It's a national recognition that most park districts are fortunate to receive just once.
This year, three area park districts could become two-time, three-time or even four-time winners of the Gold Medal Award for Excellence in Park and Recreation Management.
Park districts in Itasca, Lombard and Arlington Heights once again are finalists for the prestigious award presented by the American Academy for Park and Recreation Administration in partnership with the National Recreation and Park Association.
The three districts are among six finalists from Illinois.
"To receive national recognition as a gold medal finalist is a great honor that really speaks to the partners, volunteers, staff and leadership we have here at the Lombard Park District," said Paul Friedrichs, the district's executive director.
The Gold Medal Awards program recognizes districts that excel in long-range planning, resource management, volunteerism, environmental stewardship, program development, professional development and agency recognition.
Applicants are divided into seven classes, including five based on population.
Arlington Heights is making a bid for its fourth gold medal. The district previously won the award in 2001, 1992 and 1983.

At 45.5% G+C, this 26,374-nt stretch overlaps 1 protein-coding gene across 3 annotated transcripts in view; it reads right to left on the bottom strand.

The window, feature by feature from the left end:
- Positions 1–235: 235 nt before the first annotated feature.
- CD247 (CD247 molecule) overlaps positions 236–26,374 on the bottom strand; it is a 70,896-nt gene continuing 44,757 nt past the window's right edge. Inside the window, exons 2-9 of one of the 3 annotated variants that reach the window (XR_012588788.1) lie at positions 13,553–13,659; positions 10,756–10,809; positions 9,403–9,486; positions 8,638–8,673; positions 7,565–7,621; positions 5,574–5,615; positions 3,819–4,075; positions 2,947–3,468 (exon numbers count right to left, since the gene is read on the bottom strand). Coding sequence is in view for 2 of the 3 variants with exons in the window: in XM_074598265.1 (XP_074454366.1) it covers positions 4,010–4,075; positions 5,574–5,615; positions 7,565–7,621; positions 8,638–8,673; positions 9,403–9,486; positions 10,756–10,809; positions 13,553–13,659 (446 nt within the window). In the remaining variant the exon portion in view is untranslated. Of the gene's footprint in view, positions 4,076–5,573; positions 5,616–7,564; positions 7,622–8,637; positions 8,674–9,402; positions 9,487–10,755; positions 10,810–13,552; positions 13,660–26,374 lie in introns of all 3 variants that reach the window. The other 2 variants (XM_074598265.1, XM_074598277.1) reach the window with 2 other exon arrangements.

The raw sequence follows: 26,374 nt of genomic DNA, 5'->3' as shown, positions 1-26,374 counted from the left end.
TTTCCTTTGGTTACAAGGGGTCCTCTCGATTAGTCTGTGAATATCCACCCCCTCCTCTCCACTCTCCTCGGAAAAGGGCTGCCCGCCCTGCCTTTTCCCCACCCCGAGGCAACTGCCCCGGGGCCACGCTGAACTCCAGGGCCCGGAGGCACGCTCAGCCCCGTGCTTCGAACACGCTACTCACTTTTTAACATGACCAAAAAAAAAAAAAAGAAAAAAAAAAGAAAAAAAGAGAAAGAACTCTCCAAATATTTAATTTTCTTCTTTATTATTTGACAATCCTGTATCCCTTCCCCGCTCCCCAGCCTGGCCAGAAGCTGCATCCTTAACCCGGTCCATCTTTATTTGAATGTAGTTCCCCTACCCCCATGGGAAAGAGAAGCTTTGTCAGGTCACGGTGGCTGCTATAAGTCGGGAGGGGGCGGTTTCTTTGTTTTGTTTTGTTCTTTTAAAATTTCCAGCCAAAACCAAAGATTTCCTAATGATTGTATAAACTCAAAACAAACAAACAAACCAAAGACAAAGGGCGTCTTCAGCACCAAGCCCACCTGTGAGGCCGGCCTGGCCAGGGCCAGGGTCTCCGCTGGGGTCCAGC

This time, it's a finalist in the class for agencies serving populations of 75,001 to 150,000. The three other finalists are from Mountain View, California; Roswell, Georgia; and Evanston.
"We are excited to once again be acknowledged as one of the top park districts in the country," said Rick Hanetho, the district's executive director.
Lombard is a finalist in the class for districts serving populations of 30,001 to 75,000. The three other finalists are from Georgia, North Dakota and Colorado.
If it wins, Lombard will get its second gold medal. The district previously won the award in 2009.
Friedrichs said the district is hoping to impress judges with its "sound" financial business practices and procedures.
The district also has broken ground on a roughly $9.2 million project to build a new recreation center. The 38,000-square-foot, two-story building is being constructed on the former Fairwood School site at the southwest corner of Madison Meadow Park.
As for Itasca, it previously won gold medals in 2009 and 2003.
This year, it's a finalist in the class for districts serving populations of less than 30,000. Glencoe Park District and Homewood-Flossmoor Park District also are finalists in the class. The fourth finalist is from Windsor, Colorado.
"We are ecstatic just to be a finalist," said Maryfran Leno, the district's executive director. "Maybe this is the year that the park district will bring home the gold again."
The district has 144 acres of parks, playgrounds, a nature center, a bird sanctuary, a water park, a depot museum and a 40,000-square-foot recreation and fitness center.
Officials say the district is "committed to the future" by being innovative, proactive and evolving. It also remains inspired by the community's past, they said.
A panel of judges will evaluate various aspects of each of the finalists before picking a winner for each class.
The grand prize winners will be announced in September during the NRPA Annual Conference.